The Big Society: a softer label for funding cuts?
A charity sector made vulnerable by widespread spending cuts is not the right way to grow the civic society and encourage community voluntarism.
By Gloria De Piero MP
The ‘big idea’ of the Big Society has been blamed by some for depriving the Tories of a majority. Yet, they portray it as the ideological foundation guiding their government. What do they actually mean by the term ‘Big Society’? Is it about devolving government power or is it just a new, softer label for the Thatcherite desire to slash public services? Asking this question does not mean defending big government for big government’s sake – however much the Tories want to frame the debate in that way.
Is using public money to help disabled people stay in work instead of claiming benefits big government or Big Society? Is providing day support for those with mental health issues big government or Big Society?
In my constituency, the council is currently running a consultation on closing mental health day services. This threatens the future of the Rokerfield day centre in Ashfield – a safe space that offers peer support, training and skills to people managing mental health difficulties. Service users and their families have been coming into my surgeries with real fear and worry that this support cannot be provided by the community services the Tories hope will pick up the slack.
The council is also planning to cut costs by privatising a number of services. One of the 11 services facing privatisation is County Enterprise Foods, which provides meals on wheels. Under local authority control it employs local people and is a supported workplace providing jobs to those who would otherwise find it difficult to find employment.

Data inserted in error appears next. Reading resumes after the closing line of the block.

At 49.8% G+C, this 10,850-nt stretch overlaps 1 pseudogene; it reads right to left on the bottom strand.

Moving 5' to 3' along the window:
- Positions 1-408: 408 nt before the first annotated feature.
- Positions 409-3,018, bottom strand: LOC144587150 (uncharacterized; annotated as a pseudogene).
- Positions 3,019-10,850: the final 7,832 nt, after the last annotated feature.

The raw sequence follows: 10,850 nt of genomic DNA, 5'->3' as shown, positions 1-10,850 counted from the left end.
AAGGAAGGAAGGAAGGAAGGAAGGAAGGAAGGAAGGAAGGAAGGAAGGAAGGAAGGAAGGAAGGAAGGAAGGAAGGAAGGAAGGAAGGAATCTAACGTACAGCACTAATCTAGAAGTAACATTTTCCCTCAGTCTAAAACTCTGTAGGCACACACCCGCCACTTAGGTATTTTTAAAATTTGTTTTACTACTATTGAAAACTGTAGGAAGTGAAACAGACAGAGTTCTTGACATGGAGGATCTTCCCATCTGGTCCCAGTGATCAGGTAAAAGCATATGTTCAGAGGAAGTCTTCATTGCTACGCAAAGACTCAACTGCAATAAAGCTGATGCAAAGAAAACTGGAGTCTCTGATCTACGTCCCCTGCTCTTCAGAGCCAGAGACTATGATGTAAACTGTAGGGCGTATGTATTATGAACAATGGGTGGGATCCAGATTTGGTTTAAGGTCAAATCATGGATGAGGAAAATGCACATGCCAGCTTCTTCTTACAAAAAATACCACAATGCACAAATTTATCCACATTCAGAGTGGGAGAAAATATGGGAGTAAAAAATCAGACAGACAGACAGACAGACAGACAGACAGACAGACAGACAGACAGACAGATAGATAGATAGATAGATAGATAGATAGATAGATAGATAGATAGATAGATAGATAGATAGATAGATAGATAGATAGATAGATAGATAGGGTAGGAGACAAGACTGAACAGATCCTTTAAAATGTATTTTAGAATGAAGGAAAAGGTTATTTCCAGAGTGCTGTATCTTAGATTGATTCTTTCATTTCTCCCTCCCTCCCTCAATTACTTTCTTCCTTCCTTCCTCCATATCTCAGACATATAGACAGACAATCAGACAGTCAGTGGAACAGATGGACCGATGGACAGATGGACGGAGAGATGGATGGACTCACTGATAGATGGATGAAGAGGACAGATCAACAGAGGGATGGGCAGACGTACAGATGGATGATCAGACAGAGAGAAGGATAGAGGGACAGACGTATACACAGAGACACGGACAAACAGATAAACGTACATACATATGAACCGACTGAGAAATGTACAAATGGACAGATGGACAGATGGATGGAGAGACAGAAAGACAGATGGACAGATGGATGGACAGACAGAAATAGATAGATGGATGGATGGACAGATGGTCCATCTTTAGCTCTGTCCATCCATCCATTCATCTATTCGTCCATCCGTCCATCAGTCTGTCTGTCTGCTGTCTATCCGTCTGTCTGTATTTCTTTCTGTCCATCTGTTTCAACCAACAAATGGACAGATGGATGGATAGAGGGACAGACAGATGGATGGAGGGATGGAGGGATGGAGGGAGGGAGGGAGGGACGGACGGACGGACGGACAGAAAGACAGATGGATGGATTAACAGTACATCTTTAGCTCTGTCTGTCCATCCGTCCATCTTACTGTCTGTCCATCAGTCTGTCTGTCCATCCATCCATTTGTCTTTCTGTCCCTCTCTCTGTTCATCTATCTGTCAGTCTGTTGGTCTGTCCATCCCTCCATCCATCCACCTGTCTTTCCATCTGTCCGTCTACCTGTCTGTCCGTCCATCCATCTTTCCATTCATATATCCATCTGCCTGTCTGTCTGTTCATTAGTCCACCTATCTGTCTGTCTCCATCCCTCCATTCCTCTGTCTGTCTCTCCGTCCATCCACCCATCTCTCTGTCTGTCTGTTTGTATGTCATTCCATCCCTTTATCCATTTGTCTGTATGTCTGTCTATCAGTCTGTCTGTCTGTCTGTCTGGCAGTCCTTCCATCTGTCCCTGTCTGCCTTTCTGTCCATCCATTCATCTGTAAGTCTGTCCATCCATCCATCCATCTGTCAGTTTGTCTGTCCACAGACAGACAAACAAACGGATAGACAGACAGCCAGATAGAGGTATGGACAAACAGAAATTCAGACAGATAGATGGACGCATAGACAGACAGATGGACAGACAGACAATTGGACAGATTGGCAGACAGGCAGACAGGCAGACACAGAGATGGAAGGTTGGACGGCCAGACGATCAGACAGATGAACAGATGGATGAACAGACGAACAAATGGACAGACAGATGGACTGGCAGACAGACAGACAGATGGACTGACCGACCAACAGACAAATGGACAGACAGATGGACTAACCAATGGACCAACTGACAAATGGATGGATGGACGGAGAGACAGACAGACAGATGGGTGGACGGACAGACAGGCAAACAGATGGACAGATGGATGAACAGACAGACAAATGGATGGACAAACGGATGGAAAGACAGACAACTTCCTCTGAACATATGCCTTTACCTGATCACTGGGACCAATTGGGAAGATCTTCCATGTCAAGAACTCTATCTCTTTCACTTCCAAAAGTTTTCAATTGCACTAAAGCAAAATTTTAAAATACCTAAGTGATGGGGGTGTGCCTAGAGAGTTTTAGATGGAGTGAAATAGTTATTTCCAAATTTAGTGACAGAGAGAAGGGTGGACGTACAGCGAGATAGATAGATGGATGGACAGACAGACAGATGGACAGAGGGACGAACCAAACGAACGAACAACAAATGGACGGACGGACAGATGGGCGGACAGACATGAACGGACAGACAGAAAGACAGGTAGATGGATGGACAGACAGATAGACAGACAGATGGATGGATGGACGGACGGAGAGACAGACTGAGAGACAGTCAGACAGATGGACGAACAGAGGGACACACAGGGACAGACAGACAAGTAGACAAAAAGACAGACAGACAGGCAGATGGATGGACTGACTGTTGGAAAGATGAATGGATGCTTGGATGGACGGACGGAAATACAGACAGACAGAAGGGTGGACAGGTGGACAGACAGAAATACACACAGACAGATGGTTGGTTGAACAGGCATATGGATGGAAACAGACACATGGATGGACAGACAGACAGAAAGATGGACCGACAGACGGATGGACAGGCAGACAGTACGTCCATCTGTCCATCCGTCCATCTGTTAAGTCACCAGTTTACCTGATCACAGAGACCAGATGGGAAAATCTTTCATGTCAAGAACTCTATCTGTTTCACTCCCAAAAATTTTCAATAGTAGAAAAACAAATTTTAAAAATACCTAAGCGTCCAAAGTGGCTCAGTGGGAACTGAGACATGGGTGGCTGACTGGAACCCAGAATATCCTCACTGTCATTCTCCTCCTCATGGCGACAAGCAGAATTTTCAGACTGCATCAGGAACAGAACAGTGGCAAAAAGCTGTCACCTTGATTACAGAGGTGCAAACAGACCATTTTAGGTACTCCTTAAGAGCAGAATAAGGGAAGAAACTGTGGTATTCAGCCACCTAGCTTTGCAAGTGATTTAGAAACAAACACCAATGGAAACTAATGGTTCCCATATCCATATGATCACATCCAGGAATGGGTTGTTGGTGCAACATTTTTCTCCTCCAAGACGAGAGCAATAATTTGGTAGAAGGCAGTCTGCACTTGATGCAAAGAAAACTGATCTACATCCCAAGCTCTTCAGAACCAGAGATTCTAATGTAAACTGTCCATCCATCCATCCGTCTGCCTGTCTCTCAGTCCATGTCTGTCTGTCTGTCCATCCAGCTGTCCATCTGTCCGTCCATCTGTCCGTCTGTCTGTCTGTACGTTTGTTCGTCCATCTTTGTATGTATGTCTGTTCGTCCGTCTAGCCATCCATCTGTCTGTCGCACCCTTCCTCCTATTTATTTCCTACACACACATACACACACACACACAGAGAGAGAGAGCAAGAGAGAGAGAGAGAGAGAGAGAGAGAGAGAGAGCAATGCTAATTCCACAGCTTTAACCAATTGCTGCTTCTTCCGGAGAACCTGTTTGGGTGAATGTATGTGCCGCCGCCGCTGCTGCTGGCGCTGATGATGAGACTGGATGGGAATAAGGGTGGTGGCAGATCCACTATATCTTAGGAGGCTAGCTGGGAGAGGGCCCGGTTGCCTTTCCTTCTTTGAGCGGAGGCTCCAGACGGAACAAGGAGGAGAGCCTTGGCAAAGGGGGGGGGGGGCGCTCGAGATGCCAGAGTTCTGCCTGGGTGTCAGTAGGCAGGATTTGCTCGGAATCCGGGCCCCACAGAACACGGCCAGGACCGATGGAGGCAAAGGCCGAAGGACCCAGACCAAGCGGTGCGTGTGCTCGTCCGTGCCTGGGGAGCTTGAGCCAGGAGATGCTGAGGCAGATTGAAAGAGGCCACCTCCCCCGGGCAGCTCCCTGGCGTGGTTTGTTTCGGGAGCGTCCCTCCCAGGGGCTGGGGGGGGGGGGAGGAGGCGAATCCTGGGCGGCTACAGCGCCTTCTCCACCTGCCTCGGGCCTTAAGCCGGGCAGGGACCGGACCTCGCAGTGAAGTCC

The council seems to view these services as part of big government and has therefore decided they must go. But this is an ideological approach, not a practical one.
I am not against the idea of growing civic society, encouraging and enabling the work of voluntary groups and charities. In former mining constituencies like the one I represent there are many examples of communities getting together to help themselves They are run by and for the people and that is what makes them so responsive to the communities they serve.
But charities are also under attack from cuts. Framework, a Nottinghamshire homeless charity, receives funding from the Council’s area based grant and provides housing, support, care and resettlement services. In the first wave of council cuts, the services provided by this prime example of the Big Society face an uncertain future.
The Big Society label is being used as a cover for cuts in national and local government provision and comes at a time when state support for the voluntary sector is under threat. My fear is that with a shrinking state and an unsupported third sector it is the most vulnerable in society who will suffer most.
This article was featured in the November/December 2010 issue of Openmind (Issue 163).